Bbc - Music - Review Of Pere Ubu
Lady From Shanghai is Pere Ubu’s 15th studio album of a 37-year career (discounting a five-year break in the 1980s). These ornery Cleveland outsiders inherited most of their sonically difficult qualities from wobbling ’n’ quavering vocalist David Thomas, who has been their only constant member. They’re like a fantasy stateside twin of The Fall, mirroring as Thomas does the key presence of an equally uncompromising Mark E. Smith.
The opening Thanks steals from Anita Ward’s Ring My Bell, although only barely, amidst spurtings of electro-percussion, elasticated bass and sample matter. Thomas boasts with deathly irony, coated with a bitter, twisting streak.
The dominant force of these songs is one of detailed sonic transgression, caught in a presumably intentional boxy, hard-edged production. Stripped and brutal, the dense repetitions are full of vocal stutter-snippets.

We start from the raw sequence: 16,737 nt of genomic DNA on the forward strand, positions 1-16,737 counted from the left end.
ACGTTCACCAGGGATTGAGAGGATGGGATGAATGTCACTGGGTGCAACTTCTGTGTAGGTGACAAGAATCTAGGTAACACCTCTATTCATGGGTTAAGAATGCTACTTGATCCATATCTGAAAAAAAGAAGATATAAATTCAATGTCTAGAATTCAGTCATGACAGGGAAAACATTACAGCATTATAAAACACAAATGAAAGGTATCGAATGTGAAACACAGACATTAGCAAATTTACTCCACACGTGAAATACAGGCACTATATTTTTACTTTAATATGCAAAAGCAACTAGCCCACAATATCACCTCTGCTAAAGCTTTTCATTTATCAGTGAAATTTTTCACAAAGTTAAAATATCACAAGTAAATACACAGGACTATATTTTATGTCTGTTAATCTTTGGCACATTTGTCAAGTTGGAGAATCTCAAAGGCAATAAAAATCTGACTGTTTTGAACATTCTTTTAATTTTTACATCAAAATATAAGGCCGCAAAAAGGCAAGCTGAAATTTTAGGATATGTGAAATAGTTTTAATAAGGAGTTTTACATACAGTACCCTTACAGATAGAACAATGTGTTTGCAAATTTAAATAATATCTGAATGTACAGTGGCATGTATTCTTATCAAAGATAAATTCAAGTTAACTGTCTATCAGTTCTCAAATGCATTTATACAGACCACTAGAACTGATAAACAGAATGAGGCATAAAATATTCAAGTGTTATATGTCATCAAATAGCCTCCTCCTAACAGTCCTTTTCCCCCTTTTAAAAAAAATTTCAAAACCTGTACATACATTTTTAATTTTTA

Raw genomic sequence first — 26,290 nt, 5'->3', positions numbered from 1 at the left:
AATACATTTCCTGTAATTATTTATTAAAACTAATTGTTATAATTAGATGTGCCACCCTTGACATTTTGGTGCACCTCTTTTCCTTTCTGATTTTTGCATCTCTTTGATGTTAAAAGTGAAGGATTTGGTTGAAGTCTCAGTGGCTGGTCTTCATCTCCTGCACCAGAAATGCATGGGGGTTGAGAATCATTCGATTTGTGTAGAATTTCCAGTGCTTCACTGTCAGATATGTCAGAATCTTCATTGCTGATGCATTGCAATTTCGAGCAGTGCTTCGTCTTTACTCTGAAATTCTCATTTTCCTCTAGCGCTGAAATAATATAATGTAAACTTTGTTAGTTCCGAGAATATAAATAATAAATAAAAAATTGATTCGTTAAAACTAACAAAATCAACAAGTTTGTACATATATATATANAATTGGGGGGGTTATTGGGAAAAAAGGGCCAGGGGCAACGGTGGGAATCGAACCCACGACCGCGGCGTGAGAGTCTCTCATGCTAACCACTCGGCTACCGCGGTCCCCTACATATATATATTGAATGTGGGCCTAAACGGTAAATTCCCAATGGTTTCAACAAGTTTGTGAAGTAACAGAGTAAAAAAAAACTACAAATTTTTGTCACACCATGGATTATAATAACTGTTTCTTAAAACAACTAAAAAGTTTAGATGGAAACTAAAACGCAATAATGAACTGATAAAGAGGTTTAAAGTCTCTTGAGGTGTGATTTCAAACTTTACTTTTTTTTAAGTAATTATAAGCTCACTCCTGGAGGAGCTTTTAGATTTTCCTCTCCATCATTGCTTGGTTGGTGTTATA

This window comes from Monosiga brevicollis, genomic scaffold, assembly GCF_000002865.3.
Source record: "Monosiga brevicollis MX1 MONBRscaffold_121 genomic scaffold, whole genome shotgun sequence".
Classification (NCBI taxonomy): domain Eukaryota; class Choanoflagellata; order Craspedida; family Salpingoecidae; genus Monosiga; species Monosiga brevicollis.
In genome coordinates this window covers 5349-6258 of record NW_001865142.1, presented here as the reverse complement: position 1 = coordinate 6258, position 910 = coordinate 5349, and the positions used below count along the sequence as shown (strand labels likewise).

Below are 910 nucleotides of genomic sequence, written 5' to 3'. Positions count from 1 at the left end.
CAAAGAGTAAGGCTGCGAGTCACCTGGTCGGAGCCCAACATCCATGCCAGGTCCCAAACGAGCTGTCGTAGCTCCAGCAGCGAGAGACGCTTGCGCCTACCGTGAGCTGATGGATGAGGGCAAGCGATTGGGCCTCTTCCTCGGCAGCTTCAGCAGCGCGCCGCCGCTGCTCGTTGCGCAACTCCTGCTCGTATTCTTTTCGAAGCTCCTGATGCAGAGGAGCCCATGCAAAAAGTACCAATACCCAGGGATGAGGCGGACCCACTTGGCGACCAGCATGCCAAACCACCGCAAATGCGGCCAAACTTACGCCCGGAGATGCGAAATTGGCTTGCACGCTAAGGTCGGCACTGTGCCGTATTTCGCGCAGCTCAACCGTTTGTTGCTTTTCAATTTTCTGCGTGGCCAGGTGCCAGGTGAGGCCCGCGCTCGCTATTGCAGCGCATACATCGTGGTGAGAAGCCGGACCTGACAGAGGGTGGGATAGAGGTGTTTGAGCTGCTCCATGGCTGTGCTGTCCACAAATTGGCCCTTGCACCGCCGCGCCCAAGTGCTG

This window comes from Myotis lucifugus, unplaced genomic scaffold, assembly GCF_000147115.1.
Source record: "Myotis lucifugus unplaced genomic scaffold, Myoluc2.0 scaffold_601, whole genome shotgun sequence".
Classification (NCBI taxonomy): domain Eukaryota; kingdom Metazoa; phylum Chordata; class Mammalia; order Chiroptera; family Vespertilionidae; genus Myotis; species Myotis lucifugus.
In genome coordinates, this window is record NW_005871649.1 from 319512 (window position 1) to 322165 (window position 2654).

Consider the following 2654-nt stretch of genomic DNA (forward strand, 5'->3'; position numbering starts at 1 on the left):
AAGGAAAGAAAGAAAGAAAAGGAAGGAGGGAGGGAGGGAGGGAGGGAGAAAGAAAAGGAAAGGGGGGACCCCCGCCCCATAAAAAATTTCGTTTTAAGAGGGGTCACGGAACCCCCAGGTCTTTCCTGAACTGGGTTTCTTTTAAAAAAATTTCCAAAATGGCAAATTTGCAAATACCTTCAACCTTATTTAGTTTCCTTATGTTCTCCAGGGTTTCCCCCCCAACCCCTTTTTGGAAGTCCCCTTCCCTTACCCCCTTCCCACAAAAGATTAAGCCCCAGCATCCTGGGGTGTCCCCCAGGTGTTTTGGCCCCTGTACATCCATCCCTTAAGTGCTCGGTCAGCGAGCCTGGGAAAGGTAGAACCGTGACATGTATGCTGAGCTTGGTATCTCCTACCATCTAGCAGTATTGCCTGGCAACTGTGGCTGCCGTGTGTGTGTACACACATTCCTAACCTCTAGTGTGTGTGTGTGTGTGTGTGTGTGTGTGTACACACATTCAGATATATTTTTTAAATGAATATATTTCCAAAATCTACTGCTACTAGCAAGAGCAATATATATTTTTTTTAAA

Robert Wheeler is the chief electronics contributor, but Thomas has increased his own role in this zone. Further digital tweaks are added by the mysterious Gagarin, who also plays piano and organ. The familiar hands of guitarist Keith Moliné and drummer Steve Mehlman are also in place.
Mandy is a more conventional song, eerily romantic in its unsettling manner. And Then Nothing Happened enters a more abstract industrial zone, Thomas subsequently sounding absolutely forlorn and resigned during Musicians Are Scum. Lampshade Man is more of a rocker, revolving around a persistent guitar riff, surrounded by abrasive electronic textures.
Pere Ubu continue their established method of song interference to its bitter conclusion, permanently scarred by accumulated collage effects. The "rocking" continues with the jabbing and jolting 414 Seconds, and the album concludes with the most extreme abstraction of The Carpenter Sun.
The tunes, riffs and words might not be quite as impressive as those from the days of yore, but this is still a very arresting example of sonic art: tense and deranged, savage and serrated. Pere Ubu have frequently varied the ratios between pop song and avant attack, and this latest statement rises up towards the latter extreme.